BBC – Investment in Canada’s oil sands is picking up after falling during the depths of the global economic recession. However, mounting environmental concerns threaten exports and Canada’s next government will have a growing fight on its hands to promote the industry, as Jonah Engle reports. April has been a difficult month for Canadian oil sands producers. A few weeks ago, the Canadian government was forced to deny it was threatening the European Union with a trade dispute after a strongly worded letter by its trade representative to the EU was leaked. Read Article

Obese Teens Lack Vitamin D, Study Finds

HealthDay News — Researchers screened 68 obese adolescents and found low vitamin D levels in all of the girls (72 percent were deemed deficient and 28 percent insufficient) and in 91 percent of the boys (69 percent deficient and 22 percent insufficient). “The prevalence of low vitamin D status among obese adolescents in this study is greater than previously reported for this age group,” Dr. Zeev Harel, a pediatrician specializing in adolescent medicine at Hasbro Children’s Hospital in Providence, R.I., and the study’s lead author, said in a hospital news release. The study was published in the May issue of the Journal of Adolescent Health. Read article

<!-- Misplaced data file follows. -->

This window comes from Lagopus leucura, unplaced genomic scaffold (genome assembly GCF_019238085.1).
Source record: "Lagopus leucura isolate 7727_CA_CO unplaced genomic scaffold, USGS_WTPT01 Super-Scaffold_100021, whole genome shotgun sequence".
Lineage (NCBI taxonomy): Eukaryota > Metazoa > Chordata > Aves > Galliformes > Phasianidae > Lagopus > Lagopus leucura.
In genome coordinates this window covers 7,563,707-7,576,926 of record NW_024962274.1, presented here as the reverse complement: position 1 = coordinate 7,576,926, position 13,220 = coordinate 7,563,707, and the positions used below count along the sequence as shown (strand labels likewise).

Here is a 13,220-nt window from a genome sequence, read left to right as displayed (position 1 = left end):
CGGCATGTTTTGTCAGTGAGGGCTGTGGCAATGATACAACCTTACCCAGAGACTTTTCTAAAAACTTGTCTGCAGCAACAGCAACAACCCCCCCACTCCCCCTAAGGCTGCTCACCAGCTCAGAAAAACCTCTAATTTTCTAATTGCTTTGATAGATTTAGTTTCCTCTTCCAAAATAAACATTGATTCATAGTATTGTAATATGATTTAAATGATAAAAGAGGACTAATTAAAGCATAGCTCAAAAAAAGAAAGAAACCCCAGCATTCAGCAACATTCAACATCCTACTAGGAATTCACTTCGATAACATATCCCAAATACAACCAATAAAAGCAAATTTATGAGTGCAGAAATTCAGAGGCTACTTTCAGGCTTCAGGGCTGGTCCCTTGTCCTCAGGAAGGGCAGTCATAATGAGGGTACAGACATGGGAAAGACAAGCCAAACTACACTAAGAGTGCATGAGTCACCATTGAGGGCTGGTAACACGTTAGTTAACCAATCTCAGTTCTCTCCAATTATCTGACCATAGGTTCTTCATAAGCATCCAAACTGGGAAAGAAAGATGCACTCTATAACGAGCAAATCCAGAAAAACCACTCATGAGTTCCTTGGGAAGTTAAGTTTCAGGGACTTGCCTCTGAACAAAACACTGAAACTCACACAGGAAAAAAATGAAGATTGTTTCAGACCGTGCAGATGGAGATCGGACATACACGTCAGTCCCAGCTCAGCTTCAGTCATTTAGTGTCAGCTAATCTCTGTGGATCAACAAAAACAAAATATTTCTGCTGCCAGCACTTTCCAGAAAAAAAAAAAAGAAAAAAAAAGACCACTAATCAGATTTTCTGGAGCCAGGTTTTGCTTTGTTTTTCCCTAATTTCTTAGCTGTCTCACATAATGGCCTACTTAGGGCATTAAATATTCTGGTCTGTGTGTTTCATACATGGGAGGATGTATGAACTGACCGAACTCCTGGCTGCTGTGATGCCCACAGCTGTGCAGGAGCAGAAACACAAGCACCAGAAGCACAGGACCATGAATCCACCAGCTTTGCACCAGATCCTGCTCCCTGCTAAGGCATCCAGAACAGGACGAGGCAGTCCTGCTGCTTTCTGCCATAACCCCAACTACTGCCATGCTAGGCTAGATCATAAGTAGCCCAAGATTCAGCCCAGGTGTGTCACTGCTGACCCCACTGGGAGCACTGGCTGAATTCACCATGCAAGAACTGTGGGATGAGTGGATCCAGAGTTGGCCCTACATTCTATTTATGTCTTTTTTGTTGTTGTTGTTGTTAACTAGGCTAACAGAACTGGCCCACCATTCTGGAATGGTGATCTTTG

Related article: Low Vitamin D Levels Tied to Obesity in Kids

Lack of vitamin D causes anaemia in kids

TOI – A new study has suggested that low vitamin D levels in kids may cause anemia, a severe condition of which leads to damage of vital organs by depriving them of oxygen. researchers analyzed data from the blood samples of more than 9,400 children in the 2-18 years age group. They found out that lower the vitamin D levels, lower was the hemoglobin and higher the risk for anemia. Read article

Syrian army ‘surrounds Damascus suburb’

BBC – Heavy shooting has been heard in a western suburb of the Syrian capital, Damascus, after the army cordoned off the area, human rights activists say. Security forces are also continuing their efforts to crush anti-government protests in the central city of Homs, Deraa and the coastal town of Baniyas. On Sunday, there were reports from Homs of gunfire, arrests and deaths, including that of a 12-year-old boy. State media also said 10 labourers had been killed in an ambush by gunmen. Foreign journalists have not been allowed to enter Syria, so the reports are difficult to verify independently. Read Article

Italy’s general strike hits mass transit

AP - Commuters in Italy scrambled on Friday to find the few buses and subway trains running during a one-day general strike that also affected air and rail travel, banks, public offices and schools. The nationwide strike was called by Italy’s biggest labor confederation to push for more investment in job creation and for reform of a tax system that is widely seen as penalizing salaried workers. Read article

Rocket blasts off with missile-warning satellite